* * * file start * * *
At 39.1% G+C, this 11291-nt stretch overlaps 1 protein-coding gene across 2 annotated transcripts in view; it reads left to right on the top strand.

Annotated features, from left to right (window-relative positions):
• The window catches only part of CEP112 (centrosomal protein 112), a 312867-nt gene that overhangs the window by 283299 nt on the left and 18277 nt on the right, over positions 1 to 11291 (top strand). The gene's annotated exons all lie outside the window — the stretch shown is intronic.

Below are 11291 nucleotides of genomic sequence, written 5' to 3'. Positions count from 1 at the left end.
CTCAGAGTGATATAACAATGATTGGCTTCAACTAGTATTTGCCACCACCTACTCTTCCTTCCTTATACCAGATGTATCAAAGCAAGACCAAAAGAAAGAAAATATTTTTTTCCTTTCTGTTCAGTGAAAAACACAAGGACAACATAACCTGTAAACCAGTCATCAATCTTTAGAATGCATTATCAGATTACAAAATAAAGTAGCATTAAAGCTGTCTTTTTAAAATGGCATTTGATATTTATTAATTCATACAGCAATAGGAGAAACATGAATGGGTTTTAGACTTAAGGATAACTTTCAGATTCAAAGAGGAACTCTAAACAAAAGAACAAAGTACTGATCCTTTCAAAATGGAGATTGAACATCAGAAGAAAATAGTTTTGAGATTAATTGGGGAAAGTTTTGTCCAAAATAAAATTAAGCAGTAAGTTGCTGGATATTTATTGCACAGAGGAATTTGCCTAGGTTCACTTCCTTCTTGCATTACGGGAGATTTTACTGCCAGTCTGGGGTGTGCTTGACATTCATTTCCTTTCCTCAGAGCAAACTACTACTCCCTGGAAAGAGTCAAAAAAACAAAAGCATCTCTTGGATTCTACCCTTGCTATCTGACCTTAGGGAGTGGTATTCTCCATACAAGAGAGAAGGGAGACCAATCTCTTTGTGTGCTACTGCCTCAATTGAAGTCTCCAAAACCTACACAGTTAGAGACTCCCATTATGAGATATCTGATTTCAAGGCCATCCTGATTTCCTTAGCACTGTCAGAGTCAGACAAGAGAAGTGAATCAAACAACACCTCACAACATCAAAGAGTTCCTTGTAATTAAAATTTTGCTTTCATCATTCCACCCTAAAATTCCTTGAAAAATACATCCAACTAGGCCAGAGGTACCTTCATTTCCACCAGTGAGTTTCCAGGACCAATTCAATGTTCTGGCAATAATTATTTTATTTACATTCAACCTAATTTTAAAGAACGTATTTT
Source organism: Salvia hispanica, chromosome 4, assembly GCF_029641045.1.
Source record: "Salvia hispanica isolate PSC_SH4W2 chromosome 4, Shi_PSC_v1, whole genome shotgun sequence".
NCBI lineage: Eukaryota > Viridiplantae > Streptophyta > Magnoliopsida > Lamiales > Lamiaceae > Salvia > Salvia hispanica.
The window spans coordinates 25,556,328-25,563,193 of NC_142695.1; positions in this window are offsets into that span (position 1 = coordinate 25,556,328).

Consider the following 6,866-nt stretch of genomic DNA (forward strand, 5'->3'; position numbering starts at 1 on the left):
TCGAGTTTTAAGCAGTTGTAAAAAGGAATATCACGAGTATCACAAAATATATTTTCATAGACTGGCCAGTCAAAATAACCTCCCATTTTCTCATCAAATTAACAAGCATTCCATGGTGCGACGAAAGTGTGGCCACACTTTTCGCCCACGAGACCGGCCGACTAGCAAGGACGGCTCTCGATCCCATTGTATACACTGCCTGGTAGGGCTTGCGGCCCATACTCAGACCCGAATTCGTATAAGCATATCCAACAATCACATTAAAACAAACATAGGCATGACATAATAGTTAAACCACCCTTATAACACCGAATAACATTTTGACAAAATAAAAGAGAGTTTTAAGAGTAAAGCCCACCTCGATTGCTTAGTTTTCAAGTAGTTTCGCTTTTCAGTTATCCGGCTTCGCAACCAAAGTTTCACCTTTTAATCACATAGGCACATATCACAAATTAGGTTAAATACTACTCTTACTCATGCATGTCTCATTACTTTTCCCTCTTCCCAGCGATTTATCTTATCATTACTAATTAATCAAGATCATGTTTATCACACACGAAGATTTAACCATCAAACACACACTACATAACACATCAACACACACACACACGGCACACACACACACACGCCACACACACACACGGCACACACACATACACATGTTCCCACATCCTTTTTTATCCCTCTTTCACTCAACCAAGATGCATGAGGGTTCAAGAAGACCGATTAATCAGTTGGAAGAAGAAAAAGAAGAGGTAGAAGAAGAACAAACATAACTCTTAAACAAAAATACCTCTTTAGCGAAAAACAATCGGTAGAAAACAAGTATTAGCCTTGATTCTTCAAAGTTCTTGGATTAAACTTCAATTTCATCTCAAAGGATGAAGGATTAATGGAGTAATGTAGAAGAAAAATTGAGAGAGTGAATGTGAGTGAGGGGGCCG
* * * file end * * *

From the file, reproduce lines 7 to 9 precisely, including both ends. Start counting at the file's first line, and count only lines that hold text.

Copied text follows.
Source record: "Salvia hispanica isolate PSC_SH4W2 chromosome 4, Shi_PSC_v1, whole genome shotgun sequence".
NCBI lineage: Eukaryota > Viridiplantae > Streptophyta > Magnoliopsida > Lamiales > Lamiaceae > Salvia > Salvia hispanica.
The window spans coordinates 25,556,328-25,563,193 of NC_142695.1; positions in this window are offsets into that span (position 1 = coordinate 25,556,328).